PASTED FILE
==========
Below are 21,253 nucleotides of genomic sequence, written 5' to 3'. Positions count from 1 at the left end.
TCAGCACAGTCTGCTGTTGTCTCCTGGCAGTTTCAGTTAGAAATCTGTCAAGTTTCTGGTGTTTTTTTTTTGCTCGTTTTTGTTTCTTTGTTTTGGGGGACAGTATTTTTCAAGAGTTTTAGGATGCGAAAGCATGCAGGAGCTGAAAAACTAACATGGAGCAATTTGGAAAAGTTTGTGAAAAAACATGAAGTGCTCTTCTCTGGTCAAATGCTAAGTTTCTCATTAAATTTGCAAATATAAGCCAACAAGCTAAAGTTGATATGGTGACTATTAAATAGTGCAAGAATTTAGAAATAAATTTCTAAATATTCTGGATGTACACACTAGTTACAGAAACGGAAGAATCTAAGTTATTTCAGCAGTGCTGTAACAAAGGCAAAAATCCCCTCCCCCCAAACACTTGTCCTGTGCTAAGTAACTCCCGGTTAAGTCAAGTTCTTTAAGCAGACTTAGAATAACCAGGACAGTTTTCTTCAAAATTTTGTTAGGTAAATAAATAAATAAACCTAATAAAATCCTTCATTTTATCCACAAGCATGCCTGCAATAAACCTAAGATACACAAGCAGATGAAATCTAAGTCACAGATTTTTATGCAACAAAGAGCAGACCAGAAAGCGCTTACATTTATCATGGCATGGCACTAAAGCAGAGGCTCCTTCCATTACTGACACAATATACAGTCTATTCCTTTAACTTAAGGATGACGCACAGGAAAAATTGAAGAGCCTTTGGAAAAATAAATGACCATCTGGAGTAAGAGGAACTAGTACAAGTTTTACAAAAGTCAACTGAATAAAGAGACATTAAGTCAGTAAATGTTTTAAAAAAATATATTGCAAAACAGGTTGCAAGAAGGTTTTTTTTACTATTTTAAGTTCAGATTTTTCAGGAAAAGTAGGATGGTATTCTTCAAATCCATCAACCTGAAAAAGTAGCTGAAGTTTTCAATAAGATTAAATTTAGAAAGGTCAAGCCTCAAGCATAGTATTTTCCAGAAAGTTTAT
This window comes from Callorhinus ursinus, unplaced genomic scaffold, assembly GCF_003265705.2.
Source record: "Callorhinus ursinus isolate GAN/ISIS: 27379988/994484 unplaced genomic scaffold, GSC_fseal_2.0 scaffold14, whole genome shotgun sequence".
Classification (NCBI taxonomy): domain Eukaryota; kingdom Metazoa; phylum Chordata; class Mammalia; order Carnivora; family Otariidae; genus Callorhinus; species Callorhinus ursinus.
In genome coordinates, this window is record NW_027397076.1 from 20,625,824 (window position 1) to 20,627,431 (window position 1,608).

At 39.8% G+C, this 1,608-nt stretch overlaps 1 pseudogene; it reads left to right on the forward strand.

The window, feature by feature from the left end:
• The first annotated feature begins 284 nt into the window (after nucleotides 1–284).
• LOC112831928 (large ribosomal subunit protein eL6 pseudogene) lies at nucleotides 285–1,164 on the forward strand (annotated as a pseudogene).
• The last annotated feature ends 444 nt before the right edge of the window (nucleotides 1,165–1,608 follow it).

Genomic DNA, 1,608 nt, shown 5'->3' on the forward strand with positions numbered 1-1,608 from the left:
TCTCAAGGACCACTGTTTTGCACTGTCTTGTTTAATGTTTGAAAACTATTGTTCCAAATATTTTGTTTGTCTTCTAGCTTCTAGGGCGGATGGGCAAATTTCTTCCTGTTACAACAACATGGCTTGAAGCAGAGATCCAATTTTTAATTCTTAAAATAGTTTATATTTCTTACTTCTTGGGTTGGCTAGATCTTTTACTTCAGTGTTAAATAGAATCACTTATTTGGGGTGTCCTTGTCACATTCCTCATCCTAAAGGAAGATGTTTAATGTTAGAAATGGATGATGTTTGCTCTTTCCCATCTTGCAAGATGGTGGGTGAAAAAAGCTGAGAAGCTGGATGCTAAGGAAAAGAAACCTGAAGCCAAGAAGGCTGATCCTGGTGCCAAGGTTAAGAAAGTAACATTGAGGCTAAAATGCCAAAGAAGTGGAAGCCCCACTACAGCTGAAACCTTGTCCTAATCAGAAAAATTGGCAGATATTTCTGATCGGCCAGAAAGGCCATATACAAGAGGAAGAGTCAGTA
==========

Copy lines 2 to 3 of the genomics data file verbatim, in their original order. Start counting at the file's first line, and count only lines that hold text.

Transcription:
TCAGCACAGTCTGCTGTTGTCTCCTGGCAGTTTCAGTTAGAAATCTGTCAAGTTTCTGGTGTTTTTTTTTTGCTCGTTTTTGTTTCTTTGTTTTGGGGGACAGTATTTTTCAAGAGTTTTAGGATGCGAAAGCATGCAGGAGCTGAAAAACTAACATGGAGCAATTTGGAAAAGTTTGTGAAAAAACATGAAGTGCTCTTCTCTGGTCAAATGCTAAGTTTCTCATTAAATTTGCAAATATAAGCCAACAAGCTAAAGTTGATATGGTGACTATTAAATAGTGCAAGAATTTAGAAATAAATTTCTAAATATTCTGGATGTACACACTAGTTACAGAAACGGAAGAATCTAAGTTATTTCAGCAGTGCTGTAACAAAGGCAAAAATCCCCTCCCCCCAAACACTTGTCCTGTGCTAAGTAACTCCCGGTTAAGTCAAGTTCTTTAAGCAGACTTAGAATAACCAGGACAGTTTTCTTCAAAATTTTGTTAGGTAAATAAATAAATAAACCTAATAAAATCCTTCATTTTATCCACAAGCATGCCTGCAATAAACCTAAGATACACAAGCAGATGAAATCTAAGTCACAGATTTTTATGCAACAAAGAGCAGACCAGAAAGCGCTTACATTTATCATGGCATGGCACTAAAGCAGAGGCTCCTTCCATTACTGACACAATATACAGTCTATTCCTTTAACTTAAGGATGACGCACAGGAAAAATTGAAGAGCCTTTGGAAAAATAAATGACCATCTGGAGTAAGAGGAACTAGTACAAGTTTTACAAAAGTCAACTGAATAAAGAGACATTAAGTCAGTAAATGTTTTAAAAAAATATATTGCAAAACAGGTTGCAAGAAGGTTTTTTTTACTATTTTAAGTTCAGATTTTTCAGGAAAAGTAGGATGGTATTCTTCAAATCCATCAACCTGAAAAAGTAGCTGAAGTTTTCAATAAGATTAAATTTAGAAAGGTCAAGCCTCAAGCATAGTATTTTCCAGAAAGTTTAT
This window comes from Callorhinus ursinus, unplaced genomic scaffold, assembly GCF_003265705.2.